He Does Not Ration His Gift Of The Spirit
“… The one whom God sent …”
I can hear in this passage the response to a genuine, profound human need—that of knowing who can be believed. So many television shows are based on this premise. With such a plethora of mystery and courtroom dramas on television, it’s hard to believe that new programs based on the same basic plots can make it. Yet they do. What’s even more fascinating is that they hold our attention. Why? Because of this deep need—perhaps obsession—to know who is telling the truth. Whose testimony is true?
That is what’s happening in this passage from John. It seems to form the conclusion to a disagreement between John the Baptist’s “camp” and “a Jew” regarding ceremonial washing. John realizes that the Person of Jesus is at the heart of the disagreement. What he hears in the disagreement is an underlying need to know if Jesus can be believed—is he telling the truth?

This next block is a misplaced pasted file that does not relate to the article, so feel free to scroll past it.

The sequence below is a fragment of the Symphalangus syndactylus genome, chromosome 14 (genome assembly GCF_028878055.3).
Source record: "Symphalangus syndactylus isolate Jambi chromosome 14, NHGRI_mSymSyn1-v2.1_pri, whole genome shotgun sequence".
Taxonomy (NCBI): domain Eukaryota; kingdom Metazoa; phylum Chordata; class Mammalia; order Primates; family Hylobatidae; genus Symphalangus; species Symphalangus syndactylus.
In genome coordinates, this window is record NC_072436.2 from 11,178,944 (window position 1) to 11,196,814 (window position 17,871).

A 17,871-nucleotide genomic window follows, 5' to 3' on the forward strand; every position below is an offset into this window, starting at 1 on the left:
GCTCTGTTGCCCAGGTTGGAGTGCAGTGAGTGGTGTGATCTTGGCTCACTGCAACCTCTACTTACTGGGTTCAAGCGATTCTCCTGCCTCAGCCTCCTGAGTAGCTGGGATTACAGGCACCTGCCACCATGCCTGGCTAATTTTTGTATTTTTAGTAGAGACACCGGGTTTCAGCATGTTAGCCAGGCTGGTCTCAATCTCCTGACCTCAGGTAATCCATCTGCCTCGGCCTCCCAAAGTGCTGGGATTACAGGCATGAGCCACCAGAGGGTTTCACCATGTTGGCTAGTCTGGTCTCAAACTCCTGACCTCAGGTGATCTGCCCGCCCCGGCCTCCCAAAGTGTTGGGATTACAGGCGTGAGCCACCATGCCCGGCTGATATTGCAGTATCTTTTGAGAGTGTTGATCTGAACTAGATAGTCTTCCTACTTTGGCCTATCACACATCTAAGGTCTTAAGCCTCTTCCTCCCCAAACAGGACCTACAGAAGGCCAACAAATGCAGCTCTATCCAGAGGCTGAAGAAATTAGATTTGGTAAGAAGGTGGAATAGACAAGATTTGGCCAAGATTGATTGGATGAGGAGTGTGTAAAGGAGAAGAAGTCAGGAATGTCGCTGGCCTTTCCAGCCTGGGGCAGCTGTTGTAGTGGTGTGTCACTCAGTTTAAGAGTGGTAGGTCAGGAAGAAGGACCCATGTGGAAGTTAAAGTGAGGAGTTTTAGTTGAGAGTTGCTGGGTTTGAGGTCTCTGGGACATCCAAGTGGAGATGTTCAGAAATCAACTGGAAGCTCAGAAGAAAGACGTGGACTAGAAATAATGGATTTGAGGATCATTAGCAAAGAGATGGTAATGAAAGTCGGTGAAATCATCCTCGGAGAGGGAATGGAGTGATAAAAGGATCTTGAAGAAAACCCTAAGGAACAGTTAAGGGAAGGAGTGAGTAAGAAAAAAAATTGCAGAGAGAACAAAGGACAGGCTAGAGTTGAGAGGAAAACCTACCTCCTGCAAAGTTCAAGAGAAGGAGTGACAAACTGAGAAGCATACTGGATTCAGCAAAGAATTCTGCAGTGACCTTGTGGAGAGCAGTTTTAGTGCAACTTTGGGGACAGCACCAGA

Through the gift of the Spirit, it has been revealed to John that Jesus has been sent by God. Unlike others, he alone can communicate about God from what he “has seen and heard.” John is a model of one who has received the gift of the Spirit, which is not rationed. He communicates the truth about Jesus, who has been sent from above and is, therefore, able to reveal the intimate relationship shared with his Father. By accepting the revelation of the Spirit, John “certifies that God is trustworthy.” By this faith, John stakes his life on this truth to the point of dying to defend it.
Have I accepted Jesus’ testimony? Today’s Gospel seems to say that this is the key to the discipleship that John models and in which I can participate. I too can be sent by God and speak his words. But that depends on my acceptance of Jesus’ testimony, which leads to a certification that “God is trustworthy.”
Father, you are the One who sent your son, Jesus, into our world. We have just celebrated Easter and commemorated the greatest testimony you gave to your Son—his resurrection. Like the apostles, I don’t understand everything you have revealed. Pour out the gift of the Spirit upon me as you have promised—without ration. Thus may I begin to testify to you by my life that I am your Son’s disciple. Amen.
“He does not ration his gift of the Spirit.”
Daughters of Saint Paul. (2011). Easter Grace: Daily Gospel Reflections. (M. G. Dateno & M. L. Trouvé, Eds.) (pp. 28–29). Boston, MA: Pauline Books & Media.